Default strategy may not always be the best option for retirees!
A new set of regulations kicked in at the start of March that will benefit you as a new retiree who is overwhelmed with choices in this new phase of your life, but you should not see it as an alternative to appropriate financial planning.
Called the "default regulations", these new laws force pension funds to offer you a default annuity strategy if you have to, or don't want to, choose what happens with your retirement savings once you stop working.
In these instances, the law now requires that the pension fund offers a default option that is the same for all members. It states that this default option be "reasonable", that fees be "fair" and that it is communicated well to all members.
For many retirees, having a default option seems like a gift from the retirement industry.
There are so many choices to make when you retire, each with its own tax implications and fees, and all of them require you to have a level of knowledge and participation. Now, it seems, you can simply ignore all those letters and calls from your retirement fund and they will make the choice for you.
At face value the default option seems like a good idea because the default regulations require the default fund option to be affordable and fair and because the fund usually knows what is best, it seems like not having to make a choice is in fact the safest choice and investment selection.
Many new retirees and people with only a few years of formal employment left will also argue that choosing the default option is far better than trying to become a tax, investment and financial planning specialist and managing your own funds.
Indeed, for those retirees who are wholly unprepared for the pending financial decisions, it may feel like this new default option is a safer bet than to be forced into a quick, and very often bad, decision by an unscrupulous and commission-driven "adviser".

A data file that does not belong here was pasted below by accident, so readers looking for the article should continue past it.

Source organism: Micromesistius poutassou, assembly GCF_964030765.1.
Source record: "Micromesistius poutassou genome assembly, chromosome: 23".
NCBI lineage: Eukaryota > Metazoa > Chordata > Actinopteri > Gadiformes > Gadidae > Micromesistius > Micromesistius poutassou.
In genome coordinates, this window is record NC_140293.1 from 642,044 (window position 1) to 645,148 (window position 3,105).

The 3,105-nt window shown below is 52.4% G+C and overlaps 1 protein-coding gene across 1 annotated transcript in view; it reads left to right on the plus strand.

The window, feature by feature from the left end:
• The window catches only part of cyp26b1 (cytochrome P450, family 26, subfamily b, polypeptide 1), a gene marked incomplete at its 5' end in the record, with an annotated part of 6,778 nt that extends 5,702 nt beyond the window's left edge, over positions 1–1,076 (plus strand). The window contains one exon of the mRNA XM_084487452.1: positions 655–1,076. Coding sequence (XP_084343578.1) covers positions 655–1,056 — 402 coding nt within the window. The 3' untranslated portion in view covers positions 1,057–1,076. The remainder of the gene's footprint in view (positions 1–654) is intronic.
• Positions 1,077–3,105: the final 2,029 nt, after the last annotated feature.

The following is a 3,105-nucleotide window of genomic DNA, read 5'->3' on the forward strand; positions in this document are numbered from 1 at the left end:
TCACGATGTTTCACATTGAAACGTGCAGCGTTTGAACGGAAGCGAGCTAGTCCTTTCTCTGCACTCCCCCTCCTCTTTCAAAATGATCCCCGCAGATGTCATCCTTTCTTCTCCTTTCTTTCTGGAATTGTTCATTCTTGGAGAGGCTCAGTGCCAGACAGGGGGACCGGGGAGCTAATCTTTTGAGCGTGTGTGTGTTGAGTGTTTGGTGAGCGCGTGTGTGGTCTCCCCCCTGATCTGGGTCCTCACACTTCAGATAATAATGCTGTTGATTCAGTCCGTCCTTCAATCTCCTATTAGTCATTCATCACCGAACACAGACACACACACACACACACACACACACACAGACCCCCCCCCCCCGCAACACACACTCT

However, you should not assume that any default fund will automatically protect your funds and provide a livable monthly pension for the next 20, 30 or even 40 years.
Your future pension payment still depends on the amount you have saved while working and the performance of the investments.
Also, there is no provision in the new default regulations that forces funds to ensure the money you receive keeps track with inflation or your personal goals and living costs.
At the same time, choosing the default option means you may lose out on many other provisions in the new rules that could have saved you a lot of money.
For instance, the new regulations allow you to stay in your employer-sponsored fund even after you have retired. If, for example, you retire but still do some work for your old employer, or you still earn money from a side hustle, you may want to postpone moving out of your employer fund with its low fees and active management.
The same applies to the tax benefits. A good adviser can help you to withdraw a certain portion of your retirement funds tax free and reinvest it or help you pay off large loans, which will benefit you greatly when it comes to living on your monthly retirement payout later in life.
It seems pension funds also recognise the inherent risk in providing a default option as, while they have to communicate the new default option to members, they ask you to seek responsible advice and to be an active participant in your retirement planning.
By responsible advice we usually mean independent financial advisers who are not affiliated to a single financial institution and charge an advice fee rather than make their living purely from commissions on the sale of investment products.
They should also be suitably qualified, ideally with the Certified Financial Planner (CFP) professional designation and a member in good standing of the Financial Planning Institute (FPI).
Seek advice while you are working and try to gain as much knowledge as possible to help you make an informed choice. After all, it will have a meaningful impact on your income in the last third of your life.